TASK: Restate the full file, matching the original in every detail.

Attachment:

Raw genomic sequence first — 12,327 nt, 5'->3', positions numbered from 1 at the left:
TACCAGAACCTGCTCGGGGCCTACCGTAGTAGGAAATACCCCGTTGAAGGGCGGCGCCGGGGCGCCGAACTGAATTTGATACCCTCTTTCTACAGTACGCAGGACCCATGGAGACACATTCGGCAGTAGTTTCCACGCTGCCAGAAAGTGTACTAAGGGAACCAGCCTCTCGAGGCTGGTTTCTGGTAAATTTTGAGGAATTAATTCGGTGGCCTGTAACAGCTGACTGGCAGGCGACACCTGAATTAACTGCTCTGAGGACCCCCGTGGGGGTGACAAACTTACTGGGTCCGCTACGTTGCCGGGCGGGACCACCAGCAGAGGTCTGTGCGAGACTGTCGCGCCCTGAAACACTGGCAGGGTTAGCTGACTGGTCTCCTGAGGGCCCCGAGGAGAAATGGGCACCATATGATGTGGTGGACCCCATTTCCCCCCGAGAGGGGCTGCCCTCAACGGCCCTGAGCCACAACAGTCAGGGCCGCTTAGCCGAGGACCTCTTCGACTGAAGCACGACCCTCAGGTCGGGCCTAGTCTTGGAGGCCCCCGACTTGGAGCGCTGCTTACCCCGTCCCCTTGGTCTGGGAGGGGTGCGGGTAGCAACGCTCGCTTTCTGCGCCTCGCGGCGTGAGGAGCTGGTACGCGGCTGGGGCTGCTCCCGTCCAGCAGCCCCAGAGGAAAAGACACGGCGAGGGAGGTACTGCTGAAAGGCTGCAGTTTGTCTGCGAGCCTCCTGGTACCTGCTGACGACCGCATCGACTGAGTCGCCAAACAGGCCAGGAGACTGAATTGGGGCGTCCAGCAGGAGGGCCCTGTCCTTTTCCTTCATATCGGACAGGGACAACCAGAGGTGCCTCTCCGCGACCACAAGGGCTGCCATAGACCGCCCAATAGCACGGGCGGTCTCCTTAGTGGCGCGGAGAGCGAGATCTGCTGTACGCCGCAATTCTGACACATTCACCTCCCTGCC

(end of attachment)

Raw genomic sequence first — 12,327 nt, 5'->3', positions numbered from 1 at the left:
TACCAGAACCTGCTCGGGGCCTACCGTAGTAGGAAATACCCCGTTGAAGGGCGGCGCCGGGGCGCCGAACTGAATTTGATACCCTCTTTCTACAGTACGCAGGACCCATGGAGACACATTCGGCAGTAGTTTCCACGCTGCCAGAAAGTGTACTAAGGGAACCAGCCTCTCGAGGCTGGTTTCTGGTAAATTTTGAGGAATTAATTCGGTGGCCTGTAACAGCTGACTGGCAGGCGACACCTGAATTAACTGCTCTGAGGACCCCCGTGGGGGTGACAAACTTACTGGGTCCGCTACGTTGCCGGGCGGGACCACCAGCAGAGGTCTGTGCGAGACTGTCGCGCCCTGAAACACTGGCAGGGTTAGCTGACTGGTCTCCTGAGGGCCCCGAGGAGAAATGGGCACCATATGATGTGGTGGACCCCATTTCCCCCCGAGAGGGGCTGCCCTCAACGGCCCTGAGCCACAACAGTCAGGGCCGCTTAGCCGAGGACCTCTTCGACTGAAGCACGACCCTCAGGTCGGGCCTAGTCTTGGAGGCCCCCGACTTGGAGCGCTGCTTACCCCGTCCCCTTGGTCTGGGAGGGGTGCGGGTAGCAACGCTCGCTTTCTGCGCCTCGCGGCGTGAGGAGCTGGTACGCGGCTGGGGCTGCTCCCGTCCAGCAGCCCCAGAGGAAAAGACACGGCGAGGGAGGTACTGCTGAAAGGCTGCAGTTTGTCTGCGAGCCTCCTGGTACCTGCTGACGACCGCATCGACTGAGTCGCCAAACAGGCCAGGAGACTGAATTGGGGCGTCCAGCAGGAGGGCCCTGTCCTTTTCCTTCATATCGGACAGGGACAACCAGAGGTGCCTCTCCGCGACCACAAGGGCTGCCATAGACCGCCCAATAGCACGGGCGGTCTCCTTAGTGGCGCGGAGAGCGAGATCTGCTGTACGCCGCAATTCTGACACATTCACCTCCCTGCC